Fellowship of Joy: A Study in Philippians, 2:19-30

Fellowship of Joy: A Study in Philippians, 2:19-30, Preached @ Harambee Church by Pastor Michael Gunn on August 30th, 2008

Paul has been hammering on this idea of humility worked out in community for the sake of the mission. Last week we looked at what it means to “Work out your salvation in fear and trembling.” We do this in community, for the sake of mission. We can’t work on our relationship issues by ourselves, and most of our sin is evident in the midst of community/relationships. The passage further showed that we are to do this so a “Crooked and Perverse Generation” would see the light of the gospel in our lives (See Philippians 2:15 cf. Matthew 5:16). Our working out our salvation in community is imperative for the gospel to be understood. It is in the mess of relationships that the world sees repentance, reconciliation, redemption, forgiveness, mercy, love and peace in real life situations. This is where your kids will learn about the gospel. This is where your co-workers will understand that you are not perfect, but are willing to repent and ask forgiveness, and quickly willing to offer forgiveness.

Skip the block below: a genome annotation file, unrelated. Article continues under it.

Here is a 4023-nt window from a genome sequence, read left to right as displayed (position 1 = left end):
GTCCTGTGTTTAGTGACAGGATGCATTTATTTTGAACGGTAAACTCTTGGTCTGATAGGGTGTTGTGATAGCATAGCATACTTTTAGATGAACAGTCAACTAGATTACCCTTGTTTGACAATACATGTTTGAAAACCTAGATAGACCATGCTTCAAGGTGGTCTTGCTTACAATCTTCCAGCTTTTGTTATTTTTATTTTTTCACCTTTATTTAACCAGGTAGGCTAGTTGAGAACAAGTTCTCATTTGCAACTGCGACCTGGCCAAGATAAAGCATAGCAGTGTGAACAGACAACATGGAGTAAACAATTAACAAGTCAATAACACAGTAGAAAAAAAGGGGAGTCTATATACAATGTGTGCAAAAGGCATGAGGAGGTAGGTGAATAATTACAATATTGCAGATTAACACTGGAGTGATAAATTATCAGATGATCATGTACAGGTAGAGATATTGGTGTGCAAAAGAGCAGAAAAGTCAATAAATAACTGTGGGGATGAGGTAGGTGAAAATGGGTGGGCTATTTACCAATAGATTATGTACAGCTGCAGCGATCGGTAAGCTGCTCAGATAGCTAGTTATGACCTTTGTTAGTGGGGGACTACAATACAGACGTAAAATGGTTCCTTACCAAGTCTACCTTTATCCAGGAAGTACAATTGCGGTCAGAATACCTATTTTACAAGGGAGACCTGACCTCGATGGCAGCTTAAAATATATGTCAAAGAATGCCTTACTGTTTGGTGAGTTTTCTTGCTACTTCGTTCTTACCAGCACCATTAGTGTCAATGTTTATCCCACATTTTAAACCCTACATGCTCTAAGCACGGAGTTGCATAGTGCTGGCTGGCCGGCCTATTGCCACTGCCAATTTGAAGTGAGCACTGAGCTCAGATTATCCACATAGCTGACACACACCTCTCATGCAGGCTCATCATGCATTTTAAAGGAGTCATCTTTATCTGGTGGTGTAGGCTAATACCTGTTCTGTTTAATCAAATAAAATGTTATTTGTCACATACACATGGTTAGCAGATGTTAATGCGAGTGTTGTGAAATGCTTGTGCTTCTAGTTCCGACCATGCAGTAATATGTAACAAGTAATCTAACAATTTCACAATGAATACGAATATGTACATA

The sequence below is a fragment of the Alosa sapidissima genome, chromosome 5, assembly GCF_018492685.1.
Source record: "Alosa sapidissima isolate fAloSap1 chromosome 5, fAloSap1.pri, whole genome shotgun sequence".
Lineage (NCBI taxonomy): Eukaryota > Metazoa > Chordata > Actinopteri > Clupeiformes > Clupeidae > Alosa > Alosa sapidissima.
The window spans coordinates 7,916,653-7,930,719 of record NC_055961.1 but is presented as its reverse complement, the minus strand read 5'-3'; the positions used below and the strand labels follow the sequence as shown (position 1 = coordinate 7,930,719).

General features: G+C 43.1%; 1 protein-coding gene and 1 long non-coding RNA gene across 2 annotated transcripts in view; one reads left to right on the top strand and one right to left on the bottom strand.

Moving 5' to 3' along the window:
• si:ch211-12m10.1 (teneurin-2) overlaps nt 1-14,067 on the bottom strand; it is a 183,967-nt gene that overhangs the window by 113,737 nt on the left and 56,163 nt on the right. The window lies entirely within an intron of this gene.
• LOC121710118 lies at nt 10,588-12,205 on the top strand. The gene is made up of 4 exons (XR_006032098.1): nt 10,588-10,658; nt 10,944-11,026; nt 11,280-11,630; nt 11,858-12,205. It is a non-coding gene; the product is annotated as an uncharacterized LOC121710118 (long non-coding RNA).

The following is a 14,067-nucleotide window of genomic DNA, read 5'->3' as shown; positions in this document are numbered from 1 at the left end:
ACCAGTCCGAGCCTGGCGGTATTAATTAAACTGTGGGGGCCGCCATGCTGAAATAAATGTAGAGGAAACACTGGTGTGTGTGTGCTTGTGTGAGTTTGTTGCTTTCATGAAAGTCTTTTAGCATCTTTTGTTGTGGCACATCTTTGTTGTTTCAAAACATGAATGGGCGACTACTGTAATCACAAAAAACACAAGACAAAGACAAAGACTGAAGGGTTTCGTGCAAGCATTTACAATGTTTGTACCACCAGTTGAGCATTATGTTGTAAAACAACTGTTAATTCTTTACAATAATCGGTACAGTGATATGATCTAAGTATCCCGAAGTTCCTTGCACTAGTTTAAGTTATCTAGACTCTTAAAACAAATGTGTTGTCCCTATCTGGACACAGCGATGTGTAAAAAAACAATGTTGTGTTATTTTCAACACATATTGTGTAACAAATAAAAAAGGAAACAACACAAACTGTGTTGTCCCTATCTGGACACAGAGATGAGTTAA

In today’s passage we see a continuing story of Paul’s acknowledgment of two men that are living out the Philippian 2 principle (Philippians 2:3-5). This began with seeing Christ’s humble attitude of sacrifice, as our salvation and our example of how we are to do community with one another for the sake of the gospel. In our passage he lifts up Timothy (vv. 19-30) and Epaphroditus (vv. 25-30), demonstrating once again how God works in the hearts and lives of ordinary, humble men and women who seek to live to glorify God, and work to further His mission in the world.

From the Head…
Paul just finished telling us that he is proud of the fact that he hasn’t run in vain. There is really a church, compiled of honorable men and women who have dedicated themselves to loving God and loving people in a way that will carry the gospel to the nations well beyond Paul’s own ministry and life. Paul’s heart is tied up in Christ and His mission here on earth, and this gives him great joy. Just like last week, Paul is connecting this passage back to verse 1:27, and his concern that we all walk worthy of the gospel (See too Ephesians 4:1). Today our story points to two men, emphasizing the community and deep love that gives Paul great hope in Christ.

The Sending of Timothy (Philippians 2:19-24)